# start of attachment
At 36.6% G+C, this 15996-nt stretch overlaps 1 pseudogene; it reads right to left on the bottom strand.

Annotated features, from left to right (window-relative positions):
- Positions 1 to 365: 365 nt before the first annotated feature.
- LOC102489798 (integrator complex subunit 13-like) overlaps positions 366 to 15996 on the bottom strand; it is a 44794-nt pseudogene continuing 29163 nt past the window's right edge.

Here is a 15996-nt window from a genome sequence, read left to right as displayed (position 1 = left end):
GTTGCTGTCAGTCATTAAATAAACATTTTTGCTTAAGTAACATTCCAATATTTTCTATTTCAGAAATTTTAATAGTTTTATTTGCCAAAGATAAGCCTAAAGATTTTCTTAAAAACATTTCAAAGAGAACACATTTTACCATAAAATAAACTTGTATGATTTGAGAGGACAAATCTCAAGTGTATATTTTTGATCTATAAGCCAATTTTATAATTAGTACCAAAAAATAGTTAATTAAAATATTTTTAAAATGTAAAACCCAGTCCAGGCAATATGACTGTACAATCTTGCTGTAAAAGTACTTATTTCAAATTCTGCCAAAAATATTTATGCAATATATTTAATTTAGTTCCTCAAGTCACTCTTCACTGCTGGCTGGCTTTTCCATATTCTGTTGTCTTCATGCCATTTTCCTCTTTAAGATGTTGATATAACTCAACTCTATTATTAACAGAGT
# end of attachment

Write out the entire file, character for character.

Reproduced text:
At 36.6% G+C, this 15996-nt stretch overlaps 1 pseudogene; it reads right to left on the bottom strand.

Annotated features, from left to right (window-relative positions):
- Positions 1 to 365: 365 nt before the first annotated feature.
- LOC102489798 (integrator complex subunit 13-like) overlaps positions 366 to 15996 on the bottom strand; it is a 44794-nt pseudogene continuing 29163 nt past the window's right edge.

Here is a 15996-nt window from a genome sequence, read left to right as displayed (position 1 = left end):
GTTGCTGTCAGTCATTAAATAAACATTTTTGCTTAAGTAACATTCCAATATTTTCTATTTCAGAAATTTTAATAGTTTTATTTGCCAAAGATAAGCCTAAAGATTTTCTTAAAAACATTTCAAAGAGAACACATTTTACCATAAAATAAACTTGTATGATTTGAGAGGACAAATCTCAAGTGTATATTTTTGATCTATAAGCCAATTTTATAATTAGTACCAAAAAATAGTTAATTAAAATATTTTTAAAATGTAAAACCCAGTCCAGGCAATATGACTGTACAATCTTGCTGTAAAAGTACTTATTTCAAATTCTGCCAAAAATATTTATGCAATATATTTAATTTAGTTCCTCAAGTCACTCTTCACTGCTGGCTGGCTTTTCCATATTCTGTTGTCTTCATGCCATTTTCCTCTTTAAGATGTTGATATAACTCAACTCTATTATTAACAGAGT